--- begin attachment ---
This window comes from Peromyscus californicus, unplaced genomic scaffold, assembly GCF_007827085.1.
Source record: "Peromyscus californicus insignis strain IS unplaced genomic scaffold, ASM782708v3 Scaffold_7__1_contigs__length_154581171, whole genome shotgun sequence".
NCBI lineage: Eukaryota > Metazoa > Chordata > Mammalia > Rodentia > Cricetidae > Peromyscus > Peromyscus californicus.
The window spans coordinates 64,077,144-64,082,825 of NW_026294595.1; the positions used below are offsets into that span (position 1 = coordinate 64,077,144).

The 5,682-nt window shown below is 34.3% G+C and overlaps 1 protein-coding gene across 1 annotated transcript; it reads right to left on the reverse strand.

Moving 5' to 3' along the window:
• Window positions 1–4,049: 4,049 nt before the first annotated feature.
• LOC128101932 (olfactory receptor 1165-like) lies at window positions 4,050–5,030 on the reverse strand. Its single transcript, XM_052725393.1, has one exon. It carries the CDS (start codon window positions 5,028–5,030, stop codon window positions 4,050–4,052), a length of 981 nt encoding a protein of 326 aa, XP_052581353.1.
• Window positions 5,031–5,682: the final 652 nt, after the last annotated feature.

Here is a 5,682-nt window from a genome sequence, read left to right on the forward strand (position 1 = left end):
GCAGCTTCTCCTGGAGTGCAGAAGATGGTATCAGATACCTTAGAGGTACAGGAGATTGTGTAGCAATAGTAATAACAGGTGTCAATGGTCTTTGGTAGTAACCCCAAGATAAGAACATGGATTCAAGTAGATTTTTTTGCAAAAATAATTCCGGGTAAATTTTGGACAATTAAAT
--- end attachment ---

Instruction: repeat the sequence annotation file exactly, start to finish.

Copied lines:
This window comes from Peromyscus californicus, unplaced genomic scaffold, assembly GCF_007827085.1.
Source record: "Peromyscus californicus insignis strain IS unplaced genomic scaffold, ASM782708v3 Scaffold_7__1_contigs__length_154581171, whole genome shotgun sequence".
NCBI lineage: Eukaryota > Metazoa > Chordata > Mammalia > Rodentia > Cricetidae > Peromyscus > Peromyscus californicus.
The window spans coordinates 64,077,144-64,082,825 of NW_026294595.1; the positions used below are offsets into that span (position 1 = coordinate 64,077,144).

The 5,682-nt window shown below is 34.3% G+C and overlaps 1 protein-coding gene across 1 annotated transcript; it reads right to left on the reverse strand.

Moving 5' to 3' along the window:
• Window positions 1–4,049: 4,049 nt before the first annotated feature.
• LOC128101932 (olfactory receptor 1165-like) lies at window positions 4,050–5,030 on the reverse strand. Its single transcript, XM_052725393.1, has one exon. It carries the CDS (start codon window positions 5,028–5,030, stop codon window positions 4,050–4,052), a length of 981 nt encoding a protein of 326 aa, XP_052581353.1.
• Window positions 5,031–5,682: the final 652 nt, after the last annotated feature.

Here is a 5,682-nt window from a genome sequence, read left to right on the forward strand (position 1 = left end):
GCAGCTTCTCCTGGAGTGCAGAAGATGGTATCAGATACCTTAGAGGTACAGGAGATTGTGTAGCAATAGTAATAACAGGTGTCAATGGTCTTTGGTAGTAACCCCAAGATAAGAACATGGATTCAAGTAGATTTTTTTGCAAAAATAATTCCGGGTAAATTTTGGACAATTAAAT